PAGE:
HALLOWEEN OF HORROR REVIEW: ONE MISSED CALL (2008)

CAST
Edward Burns (27 Dresses)
Shannyn Sossamon (Sleepy Hollow)
Ana Claudia Talancon (Fast Food Nation)
Ray Wise (Robocop)
Azura Skye (28 Days)
Johnny Lewis (Aliens vs Predator 2)
Jason Beghe (The Finder)
Meagan Good (Minority Report TV)
Ariel Winter (Batman: The Dark Knight Returns)
The film opens on Shelley, a college student, sitting outside a Japanese style house near a koi pond. Her pet cat is near the pond, and after hearing a strange noise there, Shelley goes to investigate. A hand reaches out of the pond and grabs Shelley, pulling her under. Seconds later, the same hand drags the cat down to its death. A red hard candy floats to the surface of the pond.
College student Beth Raymond is talking with her friend, Leann, who attended Shelley’s funeral. Leann’s cellphone rings with a lullaby-like ringtone, and it says it’s from Shelley. Leann listens to the voicemail, which is herself screaming. The voicemail is dated three days in the future. Leann begins to experience hallucinations that make her increasingly anxious. While walking home minutes before the time on the voicemail, she calls Beth. Beth runs to get to Leann, and arrives in time to see Leann fall off a bridge and get hit by a passing train. Although obviously dead, Leann’s hand dials a number on her phone.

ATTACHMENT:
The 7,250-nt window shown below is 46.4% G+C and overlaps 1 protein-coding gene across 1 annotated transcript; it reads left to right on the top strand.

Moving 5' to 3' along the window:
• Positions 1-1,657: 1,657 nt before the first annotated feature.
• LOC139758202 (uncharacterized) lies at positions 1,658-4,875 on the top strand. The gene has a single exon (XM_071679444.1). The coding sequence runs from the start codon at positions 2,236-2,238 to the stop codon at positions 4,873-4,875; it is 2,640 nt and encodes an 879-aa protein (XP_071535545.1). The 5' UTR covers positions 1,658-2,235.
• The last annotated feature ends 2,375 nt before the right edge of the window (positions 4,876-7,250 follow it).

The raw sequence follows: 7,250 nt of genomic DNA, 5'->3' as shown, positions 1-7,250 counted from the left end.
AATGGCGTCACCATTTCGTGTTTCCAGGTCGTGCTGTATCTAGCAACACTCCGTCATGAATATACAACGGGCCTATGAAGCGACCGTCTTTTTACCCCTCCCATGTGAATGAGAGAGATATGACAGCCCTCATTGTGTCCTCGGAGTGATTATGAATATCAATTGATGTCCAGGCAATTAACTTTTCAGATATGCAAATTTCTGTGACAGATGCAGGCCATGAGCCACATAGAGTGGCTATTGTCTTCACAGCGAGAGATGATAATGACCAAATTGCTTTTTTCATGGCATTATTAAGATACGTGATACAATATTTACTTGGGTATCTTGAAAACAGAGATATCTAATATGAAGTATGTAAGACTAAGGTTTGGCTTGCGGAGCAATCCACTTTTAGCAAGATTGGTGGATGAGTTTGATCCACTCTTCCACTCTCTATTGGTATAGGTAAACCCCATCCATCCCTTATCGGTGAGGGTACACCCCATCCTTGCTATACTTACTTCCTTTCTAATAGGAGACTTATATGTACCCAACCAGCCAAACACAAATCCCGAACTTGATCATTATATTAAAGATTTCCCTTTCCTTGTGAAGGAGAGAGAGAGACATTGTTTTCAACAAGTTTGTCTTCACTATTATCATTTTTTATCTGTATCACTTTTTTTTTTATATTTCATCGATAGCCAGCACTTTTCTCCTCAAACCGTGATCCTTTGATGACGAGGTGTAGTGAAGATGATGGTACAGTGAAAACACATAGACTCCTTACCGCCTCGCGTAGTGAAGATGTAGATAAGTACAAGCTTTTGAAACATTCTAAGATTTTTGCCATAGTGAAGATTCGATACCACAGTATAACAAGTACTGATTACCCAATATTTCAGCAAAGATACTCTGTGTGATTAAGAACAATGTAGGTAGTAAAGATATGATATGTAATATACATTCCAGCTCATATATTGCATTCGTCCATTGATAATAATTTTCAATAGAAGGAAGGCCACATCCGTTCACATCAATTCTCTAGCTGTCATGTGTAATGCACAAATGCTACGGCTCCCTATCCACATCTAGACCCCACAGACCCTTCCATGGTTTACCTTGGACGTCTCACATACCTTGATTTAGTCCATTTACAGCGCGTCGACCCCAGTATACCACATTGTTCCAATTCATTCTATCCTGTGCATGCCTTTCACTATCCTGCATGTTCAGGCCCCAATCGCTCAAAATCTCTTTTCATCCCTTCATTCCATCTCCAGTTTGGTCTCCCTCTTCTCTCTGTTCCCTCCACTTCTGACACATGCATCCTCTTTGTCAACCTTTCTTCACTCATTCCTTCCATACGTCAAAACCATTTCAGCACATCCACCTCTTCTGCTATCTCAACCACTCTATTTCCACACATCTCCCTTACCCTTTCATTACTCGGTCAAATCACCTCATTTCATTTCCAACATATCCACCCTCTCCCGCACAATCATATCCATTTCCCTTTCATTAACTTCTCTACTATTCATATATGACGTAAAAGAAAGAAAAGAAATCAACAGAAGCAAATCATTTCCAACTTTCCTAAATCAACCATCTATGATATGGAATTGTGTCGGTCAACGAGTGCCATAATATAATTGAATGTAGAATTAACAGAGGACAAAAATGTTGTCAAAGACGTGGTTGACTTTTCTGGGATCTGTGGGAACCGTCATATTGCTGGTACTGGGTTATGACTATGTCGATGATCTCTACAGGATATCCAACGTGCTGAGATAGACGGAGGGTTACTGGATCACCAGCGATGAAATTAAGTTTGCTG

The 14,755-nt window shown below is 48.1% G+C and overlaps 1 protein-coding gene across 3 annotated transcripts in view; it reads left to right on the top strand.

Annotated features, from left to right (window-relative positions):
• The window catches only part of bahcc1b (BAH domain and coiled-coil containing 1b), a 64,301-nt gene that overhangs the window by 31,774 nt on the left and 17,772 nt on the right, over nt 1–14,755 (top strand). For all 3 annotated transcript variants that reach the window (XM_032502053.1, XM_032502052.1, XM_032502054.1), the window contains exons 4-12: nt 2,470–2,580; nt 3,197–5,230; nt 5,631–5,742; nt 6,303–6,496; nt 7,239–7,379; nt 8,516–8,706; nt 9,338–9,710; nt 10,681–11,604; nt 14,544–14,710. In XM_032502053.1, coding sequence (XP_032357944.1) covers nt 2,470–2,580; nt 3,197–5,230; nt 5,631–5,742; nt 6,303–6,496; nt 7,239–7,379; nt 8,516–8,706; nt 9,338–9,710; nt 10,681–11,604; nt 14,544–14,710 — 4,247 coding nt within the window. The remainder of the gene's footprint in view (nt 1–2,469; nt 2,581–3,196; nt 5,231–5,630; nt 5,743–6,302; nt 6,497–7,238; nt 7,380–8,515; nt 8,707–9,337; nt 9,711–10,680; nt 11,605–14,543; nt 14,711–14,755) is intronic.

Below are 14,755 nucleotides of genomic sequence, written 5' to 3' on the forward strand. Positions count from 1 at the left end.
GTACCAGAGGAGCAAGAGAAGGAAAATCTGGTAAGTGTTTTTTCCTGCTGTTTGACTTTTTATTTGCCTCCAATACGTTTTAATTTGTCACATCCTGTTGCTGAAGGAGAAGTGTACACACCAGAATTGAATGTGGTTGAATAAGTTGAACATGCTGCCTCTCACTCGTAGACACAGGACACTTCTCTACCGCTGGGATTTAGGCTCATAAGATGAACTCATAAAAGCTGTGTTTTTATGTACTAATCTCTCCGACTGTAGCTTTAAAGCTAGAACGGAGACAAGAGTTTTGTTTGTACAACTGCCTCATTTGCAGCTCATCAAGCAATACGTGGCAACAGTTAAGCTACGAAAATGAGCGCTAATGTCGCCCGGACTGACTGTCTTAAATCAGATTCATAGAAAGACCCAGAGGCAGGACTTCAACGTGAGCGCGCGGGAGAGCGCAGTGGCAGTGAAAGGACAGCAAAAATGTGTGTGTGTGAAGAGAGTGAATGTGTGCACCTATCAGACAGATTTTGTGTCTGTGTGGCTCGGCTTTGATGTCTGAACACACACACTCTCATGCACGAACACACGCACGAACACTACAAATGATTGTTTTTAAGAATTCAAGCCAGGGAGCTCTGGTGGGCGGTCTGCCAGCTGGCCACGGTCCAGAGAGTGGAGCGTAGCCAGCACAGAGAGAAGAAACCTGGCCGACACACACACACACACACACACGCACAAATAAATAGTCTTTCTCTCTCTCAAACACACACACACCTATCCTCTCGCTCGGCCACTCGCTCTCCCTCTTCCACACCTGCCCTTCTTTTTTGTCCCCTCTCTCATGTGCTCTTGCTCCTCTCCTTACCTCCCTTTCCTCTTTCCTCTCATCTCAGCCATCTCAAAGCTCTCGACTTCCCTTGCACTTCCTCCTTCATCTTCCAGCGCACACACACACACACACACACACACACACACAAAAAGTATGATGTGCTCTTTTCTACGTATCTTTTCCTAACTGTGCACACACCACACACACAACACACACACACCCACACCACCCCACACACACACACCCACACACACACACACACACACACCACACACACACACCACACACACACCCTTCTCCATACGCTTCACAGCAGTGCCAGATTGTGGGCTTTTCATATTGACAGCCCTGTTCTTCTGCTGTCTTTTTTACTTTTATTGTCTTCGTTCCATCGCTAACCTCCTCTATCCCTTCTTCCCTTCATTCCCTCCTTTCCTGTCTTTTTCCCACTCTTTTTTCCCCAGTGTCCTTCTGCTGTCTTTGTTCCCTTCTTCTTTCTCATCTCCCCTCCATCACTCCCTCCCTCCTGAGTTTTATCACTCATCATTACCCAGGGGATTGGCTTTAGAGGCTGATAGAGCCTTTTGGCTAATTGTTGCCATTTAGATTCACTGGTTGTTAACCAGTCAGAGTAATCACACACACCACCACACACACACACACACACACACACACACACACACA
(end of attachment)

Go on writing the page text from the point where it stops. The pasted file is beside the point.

At Leann’s funeral, Beth’s roommate, Taylor, is talking about Shelley receiving a strange voicemail before her death, just like Leann had. Brian, Leann’s ex-boyfriend, begins to see disturbing apparitions, and leaves the funeral in a rush. Beth catches Brian outside a coffee shop and Brian shows her a voicemail he received the night Leann died, from Leann’s phone. Beth realizes the voicemail is dated mere seconds away. An explosion at a nearby construction site sends a rebar through Brian’s torso. Brian coughs out a red hard candy and collapses, as Beth stares in horror. When Beth arrives home, a distraught Taylor is waiting for her. Taylor says she knows she’s next, even though she hasn’t received a voicemail. Beth assures her that it isn’t going to happen, and takes the batteries out of both their cellphones to ensure they can’t receive calls. Later that night, Beth and Taylor are awakened by the lullaby ringtone coming from Taylor’s battery-less cellphone. Despite having no power source, Taylor’s phone screen displays a video message of her death, dated two days in the future.